If a tree falls on a power line, and no one's around to detect it, can it take the grid down? As we learned following the blackout of 2003, the answer to that question is yes.
The CEO of Quanta Services
Investment in new transmission did pick up significantly over the past decade, but we're also going to need a lot more maintenance spending if we want to improve the reliability of existing infrastructure. The Brattle Group pegs this cost at nearly $300 billion over the next two decades.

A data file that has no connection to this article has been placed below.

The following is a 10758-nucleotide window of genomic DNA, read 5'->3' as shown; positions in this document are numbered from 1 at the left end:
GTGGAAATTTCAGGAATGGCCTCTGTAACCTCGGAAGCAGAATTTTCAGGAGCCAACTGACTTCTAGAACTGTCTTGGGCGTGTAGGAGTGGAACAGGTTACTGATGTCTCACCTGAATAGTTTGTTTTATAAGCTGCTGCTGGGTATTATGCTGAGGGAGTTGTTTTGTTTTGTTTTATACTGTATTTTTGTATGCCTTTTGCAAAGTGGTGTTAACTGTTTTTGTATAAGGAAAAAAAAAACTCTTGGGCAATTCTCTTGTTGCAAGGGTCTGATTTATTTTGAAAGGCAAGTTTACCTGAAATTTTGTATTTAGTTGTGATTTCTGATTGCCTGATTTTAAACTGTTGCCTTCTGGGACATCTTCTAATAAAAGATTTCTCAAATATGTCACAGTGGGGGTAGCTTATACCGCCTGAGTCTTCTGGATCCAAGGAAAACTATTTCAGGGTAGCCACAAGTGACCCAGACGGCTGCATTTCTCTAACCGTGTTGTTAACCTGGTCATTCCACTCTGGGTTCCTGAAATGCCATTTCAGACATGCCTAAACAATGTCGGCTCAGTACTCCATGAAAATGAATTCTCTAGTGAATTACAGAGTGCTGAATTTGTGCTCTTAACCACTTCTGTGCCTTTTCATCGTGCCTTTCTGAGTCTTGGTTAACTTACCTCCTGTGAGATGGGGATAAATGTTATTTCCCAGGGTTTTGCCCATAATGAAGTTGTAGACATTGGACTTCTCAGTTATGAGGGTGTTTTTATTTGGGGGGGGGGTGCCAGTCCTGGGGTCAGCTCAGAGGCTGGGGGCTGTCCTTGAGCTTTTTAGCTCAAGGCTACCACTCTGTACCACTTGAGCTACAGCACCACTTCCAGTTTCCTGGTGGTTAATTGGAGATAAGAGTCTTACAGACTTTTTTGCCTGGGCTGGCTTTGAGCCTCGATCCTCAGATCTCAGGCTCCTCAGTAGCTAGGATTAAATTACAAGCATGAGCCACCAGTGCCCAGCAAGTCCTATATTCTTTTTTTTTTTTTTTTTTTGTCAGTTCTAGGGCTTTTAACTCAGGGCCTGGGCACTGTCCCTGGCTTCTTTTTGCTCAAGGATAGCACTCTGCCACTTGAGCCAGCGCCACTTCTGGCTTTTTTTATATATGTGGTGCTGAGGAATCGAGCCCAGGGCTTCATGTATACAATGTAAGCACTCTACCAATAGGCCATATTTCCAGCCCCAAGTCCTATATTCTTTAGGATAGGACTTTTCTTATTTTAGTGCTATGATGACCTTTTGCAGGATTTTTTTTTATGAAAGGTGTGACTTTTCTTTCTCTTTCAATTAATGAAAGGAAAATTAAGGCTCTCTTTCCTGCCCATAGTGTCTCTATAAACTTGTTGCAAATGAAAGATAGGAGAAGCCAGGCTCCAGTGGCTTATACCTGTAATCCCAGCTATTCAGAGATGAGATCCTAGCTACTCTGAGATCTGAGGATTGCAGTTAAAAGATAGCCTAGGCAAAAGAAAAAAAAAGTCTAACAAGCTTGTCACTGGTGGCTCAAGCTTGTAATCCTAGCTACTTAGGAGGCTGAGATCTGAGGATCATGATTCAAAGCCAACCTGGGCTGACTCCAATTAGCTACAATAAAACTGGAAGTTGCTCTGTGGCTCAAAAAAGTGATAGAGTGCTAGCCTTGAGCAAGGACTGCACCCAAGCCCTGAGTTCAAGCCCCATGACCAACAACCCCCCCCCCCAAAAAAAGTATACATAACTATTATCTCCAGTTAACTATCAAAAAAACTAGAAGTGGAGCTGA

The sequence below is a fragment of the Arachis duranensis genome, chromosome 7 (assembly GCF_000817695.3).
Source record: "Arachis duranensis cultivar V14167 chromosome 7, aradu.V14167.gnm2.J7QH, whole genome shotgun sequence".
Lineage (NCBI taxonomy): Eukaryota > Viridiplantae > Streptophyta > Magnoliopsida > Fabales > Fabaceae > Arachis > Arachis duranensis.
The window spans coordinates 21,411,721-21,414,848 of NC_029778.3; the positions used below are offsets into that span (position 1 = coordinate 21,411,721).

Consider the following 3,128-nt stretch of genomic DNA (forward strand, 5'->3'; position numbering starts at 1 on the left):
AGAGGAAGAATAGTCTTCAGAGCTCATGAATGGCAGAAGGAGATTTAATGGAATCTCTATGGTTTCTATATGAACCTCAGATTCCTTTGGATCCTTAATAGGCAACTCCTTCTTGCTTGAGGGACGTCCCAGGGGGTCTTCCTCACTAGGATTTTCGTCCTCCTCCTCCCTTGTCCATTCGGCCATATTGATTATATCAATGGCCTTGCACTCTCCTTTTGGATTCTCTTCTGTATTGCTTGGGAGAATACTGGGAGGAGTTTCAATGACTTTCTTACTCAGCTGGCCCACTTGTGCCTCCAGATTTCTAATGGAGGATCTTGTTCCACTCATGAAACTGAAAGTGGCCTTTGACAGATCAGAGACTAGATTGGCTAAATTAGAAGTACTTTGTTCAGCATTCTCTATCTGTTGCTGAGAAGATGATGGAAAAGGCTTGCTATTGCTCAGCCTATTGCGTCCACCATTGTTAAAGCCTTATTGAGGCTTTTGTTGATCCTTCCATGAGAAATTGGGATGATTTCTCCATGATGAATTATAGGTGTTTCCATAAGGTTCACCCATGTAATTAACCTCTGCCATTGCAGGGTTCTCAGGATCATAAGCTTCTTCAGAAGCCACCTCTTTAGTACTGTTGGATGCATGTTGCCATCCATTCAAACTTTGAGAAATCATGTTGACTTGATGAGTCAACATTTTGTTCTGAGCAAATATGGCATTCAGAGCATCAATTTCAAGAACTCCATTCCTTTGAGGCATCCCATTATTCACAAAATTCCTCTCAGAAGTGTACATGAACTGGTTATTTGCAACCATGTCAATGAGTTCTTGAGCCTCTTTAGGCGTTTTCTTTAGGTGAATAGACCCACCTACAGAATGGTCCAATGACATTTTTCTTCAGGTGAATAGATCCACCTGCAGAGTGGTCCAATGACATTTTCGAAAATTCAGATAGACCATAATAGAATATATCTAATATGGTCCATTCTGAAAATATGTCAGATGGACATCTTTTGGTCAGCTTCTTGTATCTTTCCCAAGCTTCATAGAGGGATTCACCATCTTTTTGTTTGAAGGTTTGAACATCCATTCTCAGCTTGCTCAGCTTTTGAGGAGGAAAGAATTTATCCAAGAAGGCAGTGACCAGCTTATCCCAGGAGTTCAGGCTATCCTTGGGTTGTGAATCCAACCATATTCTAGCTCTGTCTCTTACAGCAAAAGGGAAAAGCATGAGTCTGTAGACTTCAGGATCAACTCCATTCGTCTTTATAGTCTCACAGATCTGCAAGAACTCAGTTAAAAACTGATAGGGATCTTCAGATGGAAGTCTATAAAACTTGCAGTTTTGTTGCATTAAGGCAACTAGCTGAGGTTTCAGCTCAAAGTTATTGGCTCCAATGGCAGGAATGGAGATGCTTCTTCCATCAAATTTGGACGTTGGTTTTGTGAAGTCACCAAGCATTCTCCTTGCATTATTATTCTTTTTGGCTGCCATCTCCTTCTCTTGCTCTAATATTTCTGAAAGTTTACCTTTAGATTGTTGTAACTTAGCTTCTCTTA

Regulated, investor-owned utilities like Duke Energy
Then, of course, there's always cash from Uncle Sam. Last year's $3.4 billion smart grid stimulus package, in addition to promoting the installation of two-way meters sold by the likes of Itron and Echelon
This transmission reliability angle may be less sexy than the smart-metering networks that Silver Spring is implementing with partners Cisco Systems